Wuerl to be installed today
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WASHINGTON -- Dressed in plain black clericals, Archbishop-designate Donald Wuerl entered the nearly empty Basilica of the National Shrine of the Immaculate Conception yesterday and walked to the sanctuary where he will be formally installed today as head of the Catholic Archdiocese of Washington, D.C.Martha Rial, Post-Gazette
Archbishop-elect Donald Wuerl, right, waves to visitors watching him rehearse with Cardinal Theodore McCarrick, left, for his installation as Catholic archbishop of Washington, D.C. at the Basilica of the National Shrine of the Immaculate Conception.
Click photo for larger image.
He took his place alongside retiring Cardinal Theodore McCarrick and, with the basilica's chief liturgist acting as a stand-in for papal nuncio Archbishop Pietro Sambi, the three men bowed before the altar. The other two escorted the former bishop of Pittsburgh to the archbishop's throne, where he pantomimed receiving the crozier, or shepherd's staff, from the papal nuncio.
Yesterday's rehearsal was brief, while today's 2 p.m. Mass will last about two hours. The procession will include nine cardinals, 70 bishops, 250 priests -- about 50 of them from Pittsburgh -- 63 deacons and seven Eastern Orthodox Bishops and priests. The installation, like other large archdiocesan events, is being held in the 3,000-seat basilica because the 1,000-seat cathedral is too small for the expected crowd.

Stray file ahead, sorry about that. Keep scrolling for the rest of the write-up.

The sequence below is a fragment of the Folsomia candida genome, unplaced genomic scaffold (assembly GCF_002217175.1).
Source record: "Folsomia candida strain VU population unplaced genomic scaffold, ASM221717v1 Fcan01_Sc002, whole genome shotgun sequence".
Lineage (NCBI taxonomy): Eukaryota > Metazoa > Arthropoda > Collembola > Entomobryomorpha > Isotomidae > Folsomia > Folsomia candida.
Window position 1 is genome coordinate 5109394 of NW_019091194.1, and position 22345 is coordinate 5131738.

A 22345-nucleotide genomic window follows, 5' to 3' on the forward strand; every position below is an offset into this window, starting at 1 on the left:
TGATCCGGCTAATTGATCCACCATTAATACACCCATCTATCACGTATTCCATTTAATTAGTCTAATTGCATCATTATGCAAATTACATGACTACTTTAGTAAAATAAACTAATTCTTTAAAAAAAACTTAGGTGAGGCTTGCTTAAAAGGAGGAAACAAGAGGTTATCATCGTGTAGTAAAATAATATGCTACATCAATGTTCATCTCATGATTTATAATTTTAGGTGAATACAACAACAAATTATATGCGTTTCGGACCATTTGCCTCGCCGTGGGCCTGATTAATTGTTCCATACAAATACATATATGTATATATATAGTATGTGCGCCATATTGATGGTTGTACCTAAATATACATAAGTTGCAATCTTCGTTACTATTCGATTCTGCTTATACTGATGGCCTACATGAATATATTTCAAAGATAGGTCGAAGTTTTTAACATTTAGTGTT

The incoming archbishop seemed relaxed, joking with the small cluster of media who showed up to case the rehearsal.
"The emotion is twofold," he said. "First, there is the excitement of assuming this responsibility. Then there is the realization that this is a very big responsibility. I keep saying to myself that being a bishop is the same, no matter where you are."
The immense basilica where he will be installed is the largest Catholic church in the Western Hemisphere, built between 1921 and 1959, with time out for the Great Depression and World War II. Its many side chapels show the Virgin Mary as she is depicted in a wide array of cultures, from Chinese to Lithuanian. The congregation for the installation is likewise expected to have an international flavor, with ambassadors from about 20 nations in attendance.
No one is expected from the White House, which would have entailed vast security measures. A spokesman for U.S. Sen. Rick Santorum, a devout Catholic from near Pittsburgh, said the senator won't attend because the Senate will be in session. But Western Pennsylvania is expected to be well-represented by Pittsburgh Mayor Bob O'Connor, Allegheny County Chief Executive Dan Onorato, Lt. Gov. Catherine Baker Knoll and at least two members of Congress.
The Mass will be carried live on cable channel PCNC, with streaming video on the Web sites of KDKA, WTAE and WPXI television stations.
First Published June 22, 2006 12:00 am